20th Century Fox is finalizing a deal to co-produce movies in China with Dalian Wanda Group, the Chinese conglomerate that finalized its $2.6-billion purchase of U.S. theater chain AMC Entertainment this week.
Discussions about a potential partnership began last year when Fox Co-Chairman Jim Gianopulos and International Productions President Sanford Panitch were visiting China.
They continued this week when Wanda chairman Wang Jianlin visited with the leaders of a number of studios during a visit to Los Angeles to mark the closing of the acquisition of AMC. Wang, who has said he intends to invest as much as $10 billion in acquiring American companies and products, met with senior executives at studios including Disney, Sony Pictures, Universal Pictures and Warner Bros. to discuss the future of AMC and potential co-productions.
Although most of the studio visits were simple meet and greets, Wang’s stop at Fox included advanced discussions on the co-production partnership. If the deal closes, the two companies would co-produce several movies in China with the hopes that they could be exported around the world.
“The basic concept we’re discussing is to identify and produce movies in China,” Fox’s Gianopulos said. “They are very interested in growing the Chinese production market and the global appeal of Chinese films.”
Gianopulos declined to comment on how many pictures the two companies might make together. He said they have yet to identify specific projects, but production on the first could start as early as next year.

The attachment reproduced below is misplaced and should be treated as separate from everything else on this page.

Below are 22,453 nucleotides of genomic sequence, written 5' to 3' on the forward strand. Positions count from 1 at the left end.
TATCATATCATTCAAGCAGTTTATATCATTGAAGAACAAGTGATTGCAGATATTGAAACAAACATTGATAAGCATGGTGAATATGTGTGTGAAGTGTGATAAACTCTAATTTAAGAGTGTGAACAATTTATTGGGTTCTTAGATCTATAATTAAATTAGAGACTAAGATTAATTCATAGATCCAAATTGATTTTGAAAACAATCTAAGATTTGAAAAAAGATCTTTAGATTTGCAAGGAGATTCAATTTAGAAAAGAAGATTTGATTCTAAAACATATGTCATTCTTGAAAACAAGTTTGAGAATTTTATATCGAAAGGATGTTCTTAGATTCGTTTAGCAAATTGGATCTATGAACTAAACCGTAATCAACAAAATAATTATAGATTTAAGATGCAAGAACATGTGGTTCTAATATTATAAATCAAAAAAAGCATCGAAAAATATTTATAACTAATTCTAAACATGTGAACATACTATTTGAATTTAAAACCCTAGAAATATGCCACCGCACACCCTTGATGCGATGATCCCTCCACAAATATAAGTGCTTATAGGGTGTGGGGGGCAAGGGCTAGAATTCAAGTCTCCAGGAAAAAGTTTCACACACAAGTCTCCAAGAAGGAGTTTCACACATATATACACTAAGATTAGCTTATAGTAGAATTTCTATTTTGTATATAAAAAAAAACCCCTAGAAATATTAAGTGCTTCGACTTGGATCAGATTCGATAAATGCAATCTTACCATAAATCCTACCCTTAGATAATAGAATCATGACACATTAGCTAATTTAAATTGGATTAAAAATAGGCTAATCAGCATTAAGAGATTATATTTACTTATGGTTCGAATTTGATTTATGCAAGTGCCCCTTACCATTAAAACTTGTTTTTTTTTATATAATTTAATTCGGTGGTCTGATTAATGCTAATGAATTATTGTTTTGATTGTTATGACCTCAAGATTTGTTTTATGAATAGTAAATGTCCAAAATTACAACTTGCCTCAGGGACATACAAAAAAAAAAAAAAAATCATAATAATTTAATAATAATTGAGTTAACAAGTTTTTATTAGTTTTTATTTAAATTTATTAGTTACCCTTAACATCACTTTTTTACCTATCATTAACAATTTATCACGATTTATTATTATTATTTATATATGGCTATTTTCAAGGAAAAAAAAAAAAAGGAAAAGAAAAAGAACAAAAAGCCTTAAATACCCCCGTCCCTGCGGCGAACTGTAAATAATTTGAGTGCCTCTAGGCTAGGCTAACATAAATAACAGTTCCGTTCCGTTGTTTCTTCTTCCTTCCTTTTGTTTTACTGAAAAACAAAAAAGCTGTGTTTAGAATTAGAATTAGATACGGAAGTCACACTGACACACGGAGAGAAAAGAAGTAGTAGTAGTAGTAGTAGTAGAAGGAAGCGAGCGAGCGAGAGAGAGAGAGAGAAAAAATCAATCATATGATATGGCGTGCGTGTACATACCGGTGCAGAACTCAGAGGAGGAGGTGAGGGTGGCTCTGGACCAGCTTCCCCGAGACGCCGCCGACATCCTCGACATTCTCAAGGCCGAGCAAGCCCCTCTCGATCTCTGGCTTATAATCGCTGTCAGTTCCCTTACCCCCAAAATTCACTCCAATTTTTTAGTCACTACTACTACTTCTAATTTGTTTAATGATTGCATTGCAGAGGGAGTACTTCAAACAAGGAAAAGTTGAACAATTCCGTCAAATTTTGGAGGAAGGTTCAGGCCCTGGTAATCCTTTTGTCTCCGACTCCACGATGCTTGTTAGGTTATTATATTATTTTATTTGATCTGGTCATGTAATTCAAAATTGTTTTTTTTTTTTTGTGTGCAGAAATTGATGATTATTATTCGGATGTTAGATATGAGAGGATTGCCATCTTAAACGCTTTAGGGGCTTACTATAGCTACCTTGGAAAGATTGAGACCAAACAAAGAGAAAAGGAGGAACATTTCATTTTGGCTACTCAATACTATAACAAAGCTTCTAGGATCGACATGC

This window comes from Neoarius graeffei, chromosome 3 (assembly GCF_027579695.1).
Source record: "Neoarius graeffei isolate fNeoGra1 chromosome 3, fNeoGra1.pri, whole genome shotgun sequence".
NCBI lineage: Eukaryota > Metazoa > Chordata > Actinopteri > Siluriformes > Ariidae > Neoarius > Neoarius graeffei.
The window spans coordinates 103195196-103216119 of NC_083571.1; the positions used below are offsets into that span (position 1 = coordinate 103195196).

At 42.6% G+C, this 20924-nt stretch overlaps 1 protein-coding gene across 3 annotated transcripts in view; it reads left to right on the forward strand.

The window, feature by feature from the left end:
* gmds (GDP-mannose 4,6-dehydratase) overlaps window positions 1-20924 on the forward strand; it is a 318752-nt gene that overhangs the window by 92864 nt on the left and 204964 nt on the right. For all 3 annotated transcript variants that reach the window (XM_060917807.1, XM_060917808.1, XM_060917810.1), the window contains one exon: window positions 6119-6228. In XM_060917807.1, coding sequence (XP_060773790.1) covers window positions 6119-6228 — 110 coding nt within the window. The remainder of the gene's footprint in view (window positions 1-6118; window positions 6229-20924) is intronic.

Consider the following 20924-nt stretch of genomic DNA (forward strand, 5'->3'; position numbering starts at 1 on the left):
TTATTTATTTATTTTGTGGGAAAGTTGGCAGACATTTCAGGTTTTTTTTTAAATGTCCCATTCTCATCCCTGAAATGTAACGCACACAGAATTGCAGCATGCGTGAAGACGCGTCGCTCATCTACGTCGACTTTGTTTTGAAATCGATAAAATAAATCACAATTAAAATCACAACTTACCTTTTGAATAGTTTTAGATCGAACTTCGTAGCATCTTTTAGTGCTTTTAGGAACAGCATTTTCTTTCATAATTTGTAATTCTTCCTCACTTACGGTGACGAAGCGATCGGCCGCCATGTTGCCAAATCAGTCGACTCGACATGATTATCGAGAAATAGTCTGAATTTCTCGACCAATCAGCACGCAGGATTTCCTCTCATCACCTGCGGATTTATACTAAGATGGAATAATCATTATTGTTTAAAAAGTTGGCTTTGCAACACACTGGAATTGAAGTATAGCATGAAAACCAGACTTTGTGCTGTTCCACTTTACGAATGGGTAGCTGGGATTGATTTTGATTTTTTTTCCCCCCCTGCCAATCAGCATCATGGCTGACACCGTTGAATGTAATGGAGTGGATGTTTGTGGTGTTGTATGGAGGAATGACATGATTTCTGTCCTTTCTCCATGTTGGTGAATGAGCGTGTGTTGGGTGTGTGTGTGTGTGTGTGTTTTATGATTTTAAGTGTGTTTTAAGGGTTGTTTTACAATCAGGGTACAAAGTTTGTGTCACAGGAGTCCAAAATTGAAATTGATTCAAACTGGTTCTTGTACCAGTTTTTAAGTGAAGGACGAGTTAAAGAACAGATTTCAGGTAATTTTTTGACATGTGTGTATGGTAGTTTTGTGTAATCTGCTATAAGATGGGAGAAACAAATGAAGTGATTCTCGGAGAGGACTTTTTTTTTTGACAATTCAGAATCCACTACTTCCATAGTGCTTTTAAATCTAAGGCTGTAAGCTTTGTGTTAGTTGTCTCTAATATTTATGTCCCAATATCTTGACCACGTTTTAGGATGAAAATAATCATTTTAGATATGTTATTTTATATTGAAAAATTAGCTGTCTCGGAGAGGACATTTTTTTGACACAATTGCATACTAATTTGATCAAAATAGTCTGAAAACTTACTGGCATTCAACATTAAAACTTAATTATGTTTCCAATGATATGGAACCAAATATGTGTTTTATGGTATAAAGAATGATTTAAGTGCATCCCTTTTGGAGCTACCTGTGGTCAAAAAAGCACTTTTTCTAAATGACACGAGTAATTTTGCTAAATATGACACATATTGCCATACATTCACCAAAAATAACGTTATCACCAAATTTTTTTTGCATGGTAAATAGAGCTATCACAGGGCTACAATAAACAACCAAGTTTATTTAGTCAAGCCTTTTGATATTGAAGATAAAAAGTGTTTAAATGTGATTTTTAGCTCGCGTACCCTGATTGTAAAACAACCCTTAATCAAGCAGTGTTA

A spokeswoman for Wanda said she could not immediately comment on the matter. However, this week Wang said he was looking to co-finance movies or set up a production fund in partnership with American studios.
Gianopulos said Fox is in talks with several potential co-production partners in China about similar deals, including Bona Film Group, in which Fox parent company News Corp. owns a 20% stake.
Several studios have co-produced movies in China before. Some, such as Fox’s “Love in Space,” were made primarily for the local market. Others, such as Sony’s “The Karate Kid” and Disney’s upcoming “Iron Man 3,” are made in English for a worldwide audience.
Movies made in Mandarin with stories rooted in Chinese culture have had a difficult time attracting attention in foreign countries. This year “The Flowers of War,” a $94-million historical epic co-starring Christian Bale, proved a flop in the U.S., grossing just $311,000.
Fox’s proposed partnership with Wanda could prove one of the most aggressive efforts to reverse that trend. Legendary Pictures announced plans last year to launch a China joint venture that would make English-language movies in that country. However, its first planned production, “The Great Wall,” has yet to get off the ground.